We want to employ a wide spectrum of music in our worship. We are called to be stewards of God's gifts to us ­ music in particular. For that reason, we want to have the benefit of people who have prepared themselves for the ministry of worship and music just as we do in our preaching pastor with the ministry of the Word. A good church musician is one who has prepared for many years. The person usually has studied music privately for ten or fifteen years investing thousands of hours and dollars in education. Many times they have majored in music in college. Many churches even require a graduate level degree to be considered for their part time music staff position. In addition to musical proficiency skills church, hopefully musicians are expected to operate with a significant theological perspective congruent with the traditions of their particular church. Often seminary training is also expected. These prerequisites require significant personal discipline over years of practicing.

We use all the available people from our church in our music ministry. However, there are some significant needs that cannot be met from within our church. Therefore, we supplement our work with professionals outside our church from time to time. Sometimes we hire orchestral musicians for certain programs. This actually strengthens our overall ministry and allows us to attract musicians into our church, who might never otherwise be a part of our ministry.



We are a small church with a limited budget. We cannot afford to pay anyone. What is done here must be by a volunteer. We do provide a great opportunity for someone who would like to test their spiritual gifts in music.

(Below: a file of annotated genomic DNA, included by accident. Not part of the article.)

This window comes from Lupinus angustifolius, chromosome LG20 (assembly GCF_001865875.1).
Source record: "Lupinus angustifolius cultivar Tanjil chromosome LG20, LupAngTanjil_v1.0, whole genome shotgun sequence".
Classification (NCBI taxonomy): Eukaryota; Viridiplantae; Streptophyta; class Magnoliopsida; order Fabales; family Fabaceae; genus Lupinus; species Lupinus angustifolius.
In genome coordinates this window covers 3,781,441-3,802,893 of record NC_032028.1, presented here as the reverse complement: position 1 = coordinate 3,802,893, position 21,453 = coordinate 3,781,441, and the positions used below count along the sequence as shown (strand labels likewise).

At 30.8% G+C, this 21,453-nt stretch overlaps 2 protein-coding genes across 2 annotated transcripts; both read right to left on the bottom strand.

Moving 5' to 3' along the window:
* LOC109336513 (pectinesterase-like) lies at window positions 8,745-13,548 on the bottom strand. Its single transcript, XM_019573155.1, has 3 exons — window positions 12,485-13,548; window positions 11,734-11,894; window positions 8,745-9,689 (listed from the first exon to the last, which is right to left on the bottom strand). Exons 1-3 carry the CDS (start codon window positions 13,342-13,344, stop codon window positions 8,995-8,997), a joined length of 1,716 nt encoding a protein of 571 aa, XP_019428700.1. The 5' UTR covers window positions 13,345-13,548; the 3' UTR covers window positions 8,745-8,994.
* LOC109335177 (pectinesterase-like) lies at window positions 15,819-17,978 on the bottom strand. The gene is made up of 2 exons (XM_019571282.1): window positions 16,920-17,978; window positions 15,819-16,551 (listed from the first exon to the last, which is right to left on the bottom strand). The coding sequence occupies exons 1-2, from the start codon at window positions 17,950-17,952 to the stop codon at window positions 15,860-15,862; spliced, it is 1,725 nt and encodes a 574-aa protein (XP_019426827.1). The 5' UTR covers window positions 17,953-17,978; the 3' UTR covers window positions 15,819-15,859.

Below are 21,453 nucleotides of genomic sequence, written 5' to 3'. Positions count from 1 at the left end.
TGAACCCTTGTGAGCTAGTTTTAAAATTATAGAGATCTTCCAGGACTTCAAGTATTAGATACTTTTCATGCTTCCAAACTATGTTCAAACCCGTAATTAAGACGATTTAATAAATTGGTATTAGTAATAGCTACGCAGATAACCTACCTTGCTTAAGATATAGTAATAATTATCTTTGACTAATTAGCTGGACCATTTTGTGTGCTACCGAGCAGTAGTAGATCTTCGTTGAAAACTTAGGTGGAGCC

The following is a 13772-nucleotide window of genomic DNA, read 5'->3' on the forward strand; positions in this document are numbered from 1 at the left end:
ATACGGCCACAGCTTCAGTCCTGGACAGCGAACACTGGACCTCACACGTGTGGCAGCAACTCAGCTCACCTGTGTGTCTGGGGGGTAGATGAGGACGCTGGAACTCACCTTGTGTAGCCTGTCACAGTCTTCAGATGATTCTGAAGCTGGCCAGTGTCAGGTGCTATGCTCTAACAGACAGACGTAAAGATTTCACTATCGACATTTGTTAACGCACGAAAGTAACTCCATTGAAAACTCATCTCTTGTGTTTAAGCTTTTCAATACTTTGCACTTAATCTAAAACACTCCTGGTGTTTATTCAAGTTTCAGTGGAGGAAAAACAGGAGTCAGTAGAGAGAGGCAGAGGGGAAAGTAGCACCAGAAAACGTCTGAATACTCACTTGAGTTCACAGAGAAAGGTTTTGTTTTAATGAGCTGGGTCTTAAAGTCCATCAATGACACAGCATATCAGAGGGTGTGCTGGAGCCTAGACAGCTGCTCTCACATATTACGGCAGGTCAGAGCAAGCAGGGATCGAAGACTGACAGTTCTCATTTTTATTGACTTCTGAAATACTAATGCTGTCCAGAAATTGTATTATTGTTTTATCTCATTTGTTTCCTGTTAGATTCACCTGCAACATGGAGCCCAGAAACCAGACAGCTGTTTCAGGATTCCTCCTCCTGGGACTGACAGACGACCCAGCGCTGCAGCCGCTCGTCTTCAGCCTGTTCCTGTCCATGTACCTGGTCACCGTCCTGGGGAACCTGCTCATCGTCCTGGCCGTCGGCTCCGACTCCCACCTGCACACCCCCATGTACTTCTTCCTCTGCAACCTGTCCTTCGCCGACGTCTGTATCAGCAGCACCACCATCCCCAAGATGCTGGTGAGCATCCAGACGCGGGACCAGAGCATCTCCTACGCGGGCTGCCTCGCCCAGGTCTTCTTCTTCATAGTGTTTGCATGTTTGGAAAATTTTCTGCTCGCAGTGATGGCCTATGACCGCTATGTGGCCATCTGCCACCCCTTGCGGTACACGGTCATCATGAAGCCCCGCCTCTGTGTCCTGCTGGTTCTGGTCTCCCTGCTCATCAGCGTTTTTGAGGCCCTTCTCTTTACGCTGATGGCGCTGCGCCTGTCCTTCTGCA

Our theology of spiritual gifts brings us assurance that God provides us with all the resources needed to do all that he calls us to do as a church. Therefore, to go outside the church to hire someone to make this happen seems to contradict our theology of spiritual gifts.

We aren't looking for a "professional" church musician. We prefer the old type hymns. We really like a full orchestra for the choir so we use prerecorded accompaniment tracks. We have invested a fortune in our great sound system.

Our church has a different emphasis, we concentrate on social ministries. Because we have significant paid staff in these ministries, we do not want to add paid musical staff to the church budget.

To us worship is an experience we share together. We want our musical leader to lead us in that experience. We do not want any choirs drawing attention to their performance. We do not want music prepared in advance. Everything we do is led by the Holy Spirit as he leads us.



There might be no universal answer to the question as to whether or not the musician should be paid. However, evaluating some of these ideas in light of your particular situation may assist you in your decision. If Christian churches hope to develop a celebration of worship, Christian musicians must be able to spend the time necessary to provide this leadership. If you want a full-time ministry you should expect to pay a full-time salary. Such positions pay from 75% to 100% of what the pastor is paid including benefits of up to four weeks paid vacation, health insurance and continuing education time and expenses. Part time positions generally pay a little more per hour, comparable vacation and reduced other benefits. Volunteers are paid only in satisfaction of their work done. There can be an additional satisfaction in their sacrifice of money to help bring about a ministry in a particular venue that would otherwise not be there. For some people this blessing of being able to minister is fully adequate. For others financial needs means that they cannot offer ministry to the church as they would like because they must work other jobs to provide for their financial needs.

The temple musicians were called by God, gifted, trained and skilled for their ministry. Hopefully, we desire and will accept no less.